The problems of oversight, transparency and accountability in DHS became even more clear April 24, when a U.S. Senate committee released a report on the former acting inspector general of DHS, Charles Edwards. It turns out Edwards, who was supposed to lead the watchdog entity overseeing DHS, was running his findings past the department’s administrators and even altering and delaying reports on their behalf.
If you’re wondering how this affects you, remember that the Border Patrol is this area’s largest law-enforcement agency by far, with more than 4,000 agents. We know from experience that many local agents and administrators would like the Customs and Border Protection to be more transparent, but the department’s track record says it will change only if forced.
Olivas skips FEC filing
Pity the poor Republicans of Congressional District 3.
Not only are they outmatched in party registration numbers, not only must they face a strong Democratic incumbent, Raúl Grijalva, but they are also cursed with weak candidates.
Gabriela Saucedo Mercer’s financial struggles have been well-documented, as has Miguel Olivas’ checkered past. Now, it turns out, Olivas, who previously said he had to delay filing his April 15 financial disclosure, is not planning to file one at all until the next deadline, July 15.
“The campaign was not required to file for the April 15, 2014, committee because we kept our funds below the ($5,000) threshold,” Olivas told me in an email. “When it is required we will file the proper documentation to make me a candidate.”
Fine so far, except Olivas has already filed a declaration of his candidacy, on March 18. When I inquired about it to the Federal Election Commission, they told me that any declared candidate must file quarterly financial disclosure no matter how much money raised or spent. Olivas said he had talked to the FEC about not filing and found it was OK.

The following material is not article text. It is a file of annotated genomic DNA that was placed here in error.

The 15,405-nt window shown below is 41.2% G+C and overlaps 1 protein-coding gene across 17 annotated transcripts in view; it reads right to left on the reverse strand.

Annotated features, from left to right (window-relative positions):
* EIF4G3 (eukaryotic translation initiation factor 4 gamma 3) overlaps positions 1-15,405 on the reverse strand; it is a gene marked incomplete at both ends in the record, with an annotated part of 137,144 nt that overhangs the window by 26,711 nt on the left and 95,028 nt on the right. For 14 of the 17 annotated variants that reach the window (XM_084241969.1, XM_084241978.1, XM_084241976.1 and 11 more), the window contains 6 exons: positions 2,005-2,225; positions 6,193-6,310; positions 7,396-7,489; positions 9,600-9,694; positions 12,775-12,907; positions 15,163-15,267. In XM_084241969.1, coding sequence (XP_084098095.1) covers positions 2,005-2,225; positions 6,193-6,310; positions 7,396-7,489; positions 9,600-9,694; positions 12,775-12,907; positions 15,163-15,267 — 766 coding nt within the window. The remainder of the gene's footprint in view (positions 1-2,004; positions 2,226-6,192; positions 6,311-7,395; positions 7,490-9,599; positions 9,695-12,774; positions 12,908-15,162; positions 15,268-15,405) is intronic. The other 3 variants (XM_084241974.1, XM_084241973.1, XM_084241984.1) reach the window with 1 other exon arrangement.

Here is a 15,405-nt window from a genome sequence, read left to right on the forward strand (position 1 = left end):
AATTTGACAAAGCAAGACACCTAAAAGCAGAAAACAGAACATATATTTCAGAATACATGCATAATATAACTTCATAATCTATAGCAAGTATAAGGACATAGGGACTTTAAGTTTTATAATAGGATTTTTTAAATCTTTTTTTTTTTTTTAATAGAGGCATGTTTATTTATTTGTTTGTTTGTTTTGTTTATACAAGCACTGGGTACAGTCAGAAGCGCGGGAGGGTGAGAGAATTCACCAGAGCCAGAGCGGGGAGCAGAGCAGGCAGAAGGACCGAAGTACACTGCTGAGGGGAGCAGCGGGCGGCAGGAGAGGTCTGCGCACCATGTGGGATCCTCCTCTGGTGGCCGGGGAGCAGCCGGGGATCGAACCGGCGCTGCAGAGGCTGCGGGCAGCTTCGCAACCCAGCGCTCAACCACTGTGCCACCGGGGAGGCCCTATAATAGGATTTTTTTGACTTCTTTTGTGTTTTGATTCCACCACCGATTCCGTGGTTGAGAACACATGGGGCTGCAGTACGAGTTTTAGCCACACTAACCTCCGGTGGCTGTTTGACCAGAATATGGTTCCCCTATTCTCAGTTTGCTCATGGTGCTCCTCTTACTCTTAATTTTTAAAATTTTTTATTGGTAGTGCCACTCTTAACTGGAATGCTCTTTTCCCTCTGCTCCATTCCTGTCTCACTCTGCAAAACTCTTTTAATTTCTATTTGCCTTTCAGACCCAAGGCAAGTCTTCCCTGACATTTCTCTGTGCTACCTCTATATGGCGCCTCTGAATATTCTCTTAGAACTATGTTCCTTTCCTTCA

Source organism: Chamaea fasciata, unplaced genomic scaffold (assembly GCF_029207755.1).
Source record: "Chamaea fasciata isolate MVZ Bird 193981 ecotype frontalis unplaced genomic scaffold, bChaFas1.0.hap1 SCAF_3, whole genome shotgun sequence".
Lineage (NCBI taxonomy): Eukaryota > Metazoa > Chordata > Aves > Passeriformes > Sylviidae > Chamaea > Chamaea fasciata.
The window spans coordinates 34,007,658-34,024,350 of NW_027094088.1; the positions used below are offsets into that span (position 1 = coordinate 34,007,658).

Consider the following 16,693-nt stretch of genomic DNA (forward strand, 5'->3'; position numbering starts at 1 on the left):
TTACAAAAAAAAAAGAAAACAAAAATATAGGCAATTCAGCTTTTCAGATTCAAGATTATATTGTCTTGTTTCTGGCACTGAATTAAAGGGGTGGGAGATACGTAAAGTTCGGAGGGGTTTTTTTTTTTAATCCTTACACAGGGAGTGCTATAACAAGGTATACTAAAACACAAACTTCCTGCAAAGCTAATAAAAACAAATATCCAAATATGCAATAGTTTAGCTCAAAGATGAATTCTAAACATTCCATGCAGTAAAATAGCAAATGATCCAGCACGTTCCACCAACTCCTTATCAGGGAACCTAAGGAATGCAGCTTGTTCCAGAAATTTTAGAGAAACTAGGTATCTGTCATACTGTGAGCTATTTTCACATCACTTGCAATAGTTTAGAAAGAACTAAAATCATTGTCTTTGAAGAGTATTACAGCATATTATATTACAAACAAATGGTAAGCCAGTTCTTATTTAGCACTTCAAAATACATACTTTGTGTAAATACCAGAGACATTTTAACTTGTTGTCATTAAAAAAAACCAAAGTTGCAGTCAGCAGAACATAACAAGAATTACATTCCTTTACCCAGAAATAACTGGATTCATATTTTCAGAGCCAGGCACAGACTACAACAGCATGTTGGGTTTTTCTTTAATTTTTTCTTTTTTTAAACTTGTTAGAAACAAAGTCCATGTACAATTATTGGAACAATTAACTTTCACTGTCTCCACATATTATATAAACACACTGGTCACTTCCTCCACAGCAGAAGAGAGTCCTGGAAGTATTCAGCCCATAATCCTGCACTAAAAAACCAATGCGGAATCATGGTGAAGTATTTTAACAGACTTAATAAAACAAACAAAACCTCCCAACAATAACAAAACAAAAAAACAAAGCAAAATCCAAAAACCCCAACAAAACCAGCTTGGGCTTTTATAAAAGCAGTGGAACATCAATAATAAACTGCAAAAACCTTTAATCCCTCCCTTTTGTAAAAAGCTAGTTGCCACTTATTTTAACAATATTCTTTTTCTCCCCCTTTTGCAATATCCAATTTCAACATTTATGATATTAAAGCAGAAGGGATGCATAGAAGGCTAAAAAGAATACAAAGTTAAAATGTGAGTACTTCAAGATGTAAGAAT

This could all be quite troubling if it weren’t likely to end up as a footnote to the race anyway.
Miller’s powerless play
Two occurrences this week laid bare Pima County Supervisor Ally Miller‘s political problems.
First, as my colleague Jamar Younger reported, the county’s human-resources department dismissed her complaint that fellow Republican Supervisor Ray Carroll had been bullying her staff. Then, Tuesday, the board approved a controversial rezoning request in her district that she opposed.
Traditionally, the board defers to the supervisor in whose district such questions arise. But Miller’s many accusations against fellow board members and the county administration, such as the bullying complaint, have led to a broken relationship.
The rezoning required a super-majority to pass, meaning just two of the five board members could have killed it. But Miller doesn’t have a single friend or ally on the board, especially not her fellow Republican Carroll. The result is that she can’t win even a vote on a rezoning in her own district.